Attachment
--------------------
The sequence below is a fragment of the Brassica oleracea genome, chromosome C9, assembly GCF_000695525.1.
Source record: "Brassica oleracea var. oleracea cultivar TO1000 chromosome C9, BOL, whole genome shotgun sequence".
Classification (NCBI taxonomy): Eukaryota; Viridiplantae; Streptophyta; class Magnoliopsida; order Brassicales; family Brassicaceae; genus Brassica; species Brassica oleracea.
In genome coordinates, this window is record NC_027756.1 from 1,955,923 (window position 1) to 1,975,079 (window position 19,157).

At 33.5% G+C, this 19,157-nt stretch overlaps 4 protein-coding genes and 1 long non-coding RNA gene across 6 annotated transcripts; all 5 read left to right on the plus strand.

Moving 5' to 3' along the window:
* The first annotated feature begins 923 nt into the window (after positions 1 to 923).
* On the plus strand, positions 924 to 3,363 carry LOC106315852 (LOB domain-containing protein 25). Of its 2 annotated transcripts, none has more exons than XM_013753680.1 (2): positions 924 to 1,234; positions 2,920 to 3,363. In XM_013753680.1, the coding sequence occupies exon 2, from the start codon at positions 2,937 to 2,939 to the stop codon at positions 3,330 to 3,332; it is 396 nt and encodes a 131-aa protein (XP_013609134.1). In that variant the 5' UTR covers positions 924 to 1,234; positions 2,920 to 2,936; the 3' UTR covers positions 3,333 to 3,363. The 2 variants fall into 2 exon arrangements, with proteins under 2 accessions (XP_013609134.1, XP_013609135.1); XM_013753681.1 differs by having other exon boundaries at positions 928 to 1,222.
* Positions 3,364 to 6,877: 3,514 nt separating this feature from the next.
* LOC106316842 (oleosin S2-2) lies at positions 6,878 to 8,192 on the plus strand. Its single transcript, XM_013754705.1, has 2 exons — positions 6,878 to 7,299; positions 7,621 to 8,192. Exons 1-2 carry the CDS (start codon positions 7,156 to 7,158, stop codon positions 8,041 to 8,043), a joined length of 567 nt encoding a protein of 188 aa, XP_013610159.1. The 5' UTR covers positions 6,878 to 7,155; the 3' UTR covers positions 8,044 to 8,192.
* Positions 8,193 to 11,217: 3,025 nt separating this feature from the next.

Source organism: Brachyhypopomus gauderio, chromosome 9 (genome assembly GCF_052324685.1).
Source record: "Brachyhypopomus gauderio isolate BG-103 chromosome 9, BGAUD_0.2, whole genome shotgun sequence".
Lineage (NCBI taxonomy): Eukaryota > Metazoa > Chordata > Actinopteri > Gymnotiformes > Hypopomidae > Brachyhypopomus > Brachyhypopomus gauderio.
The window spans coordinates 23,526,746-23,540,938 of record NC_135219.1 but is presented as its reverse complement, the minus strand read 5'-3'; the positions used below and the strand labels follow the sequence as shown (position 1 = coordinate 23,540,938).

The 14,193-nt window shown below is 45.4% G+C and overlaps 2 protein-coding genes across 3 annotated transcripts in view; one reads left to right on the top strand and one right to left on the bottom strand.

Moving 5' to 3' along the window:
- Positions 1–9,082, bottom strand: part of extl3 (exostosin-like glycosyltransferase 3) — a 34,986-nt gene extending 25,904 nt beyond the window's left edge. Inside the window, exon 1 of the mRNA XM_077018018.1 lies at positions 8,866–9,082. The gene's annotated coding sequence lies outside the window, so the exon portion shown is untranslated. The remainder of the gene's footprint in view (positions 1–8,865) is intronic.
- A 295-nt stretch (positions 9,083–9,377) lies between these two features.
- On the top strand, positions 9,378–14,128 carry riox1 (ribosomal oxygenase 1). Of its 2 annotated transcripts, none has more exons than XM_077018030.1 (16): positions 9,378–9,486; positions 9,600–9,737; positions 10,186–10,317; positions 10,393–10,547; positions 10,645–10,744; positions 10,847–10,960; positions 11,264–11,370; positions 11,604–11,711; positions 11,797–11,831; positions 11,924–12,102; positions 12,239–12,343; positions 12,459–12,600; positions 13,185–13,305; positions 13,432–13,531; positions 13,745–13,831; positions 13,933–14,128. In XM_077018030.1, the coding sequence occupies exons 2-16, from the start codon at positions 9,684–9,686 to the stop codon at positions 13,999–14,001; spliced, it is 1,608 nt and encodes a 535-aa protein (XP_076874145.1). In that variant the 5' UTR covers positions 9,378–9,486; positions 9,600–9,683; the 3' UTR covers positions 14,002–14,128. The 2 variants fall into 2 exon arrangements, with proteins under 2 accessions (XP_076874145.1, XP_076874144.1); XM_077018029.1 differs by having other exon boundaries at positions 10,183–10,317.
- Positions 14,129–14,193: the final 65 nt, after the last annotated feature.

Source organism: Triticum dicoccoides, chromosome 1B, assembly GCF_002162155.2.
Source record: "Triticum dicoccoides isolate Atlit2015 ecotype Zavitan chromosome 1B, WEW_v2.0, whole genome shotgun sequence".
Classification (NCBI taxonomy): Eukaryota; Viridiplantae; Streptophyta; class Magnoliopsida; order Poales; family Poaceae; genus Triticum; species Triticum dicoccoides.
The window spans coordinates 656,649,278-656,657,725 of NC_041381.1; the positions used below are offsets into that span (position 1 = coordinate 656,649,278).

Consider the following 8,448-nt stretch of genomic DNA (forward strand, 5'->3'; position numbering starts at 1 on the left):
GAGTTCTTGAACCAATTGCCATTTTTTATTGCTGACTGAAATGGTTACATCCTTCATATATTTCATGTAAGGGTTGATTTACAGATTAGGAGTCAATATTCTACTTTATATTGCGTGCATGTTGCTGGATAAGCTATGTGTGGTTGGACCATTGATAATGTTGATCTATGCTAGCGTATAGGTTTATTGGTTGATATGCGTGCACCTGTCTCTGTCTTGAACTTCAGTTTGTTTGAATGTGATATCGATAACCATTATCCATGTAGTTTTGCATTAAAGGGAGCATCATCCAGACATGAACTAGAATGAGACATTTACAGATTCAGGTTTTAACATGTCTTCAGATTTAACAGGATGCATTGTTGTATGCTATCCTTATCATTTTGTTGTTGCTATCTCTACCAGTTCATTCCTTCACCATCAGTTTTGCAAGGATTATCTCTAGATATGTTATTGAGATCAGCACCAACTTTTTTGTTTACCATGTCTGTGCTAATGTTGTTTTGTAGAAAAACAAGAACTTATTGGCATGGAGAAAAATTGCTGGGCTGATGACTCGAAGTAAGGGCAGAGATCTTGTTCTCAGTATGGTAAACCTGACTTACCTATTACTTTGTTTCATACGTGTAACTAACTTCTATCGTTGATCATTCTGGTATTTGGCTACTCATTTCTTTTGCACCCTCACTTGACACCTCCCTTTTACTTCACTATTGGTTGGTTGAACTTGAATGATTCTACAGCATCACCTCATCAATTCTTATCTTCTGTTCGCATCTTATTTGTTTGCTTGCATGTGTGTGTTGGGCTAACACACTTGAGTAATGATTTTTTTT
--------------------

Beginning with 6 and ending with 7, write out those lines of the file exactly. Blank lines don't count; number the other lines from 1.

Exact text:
Moving 5' to 3' along the window:
* The first annotated feature begins 923 nt into the window (after positions 1 to 923).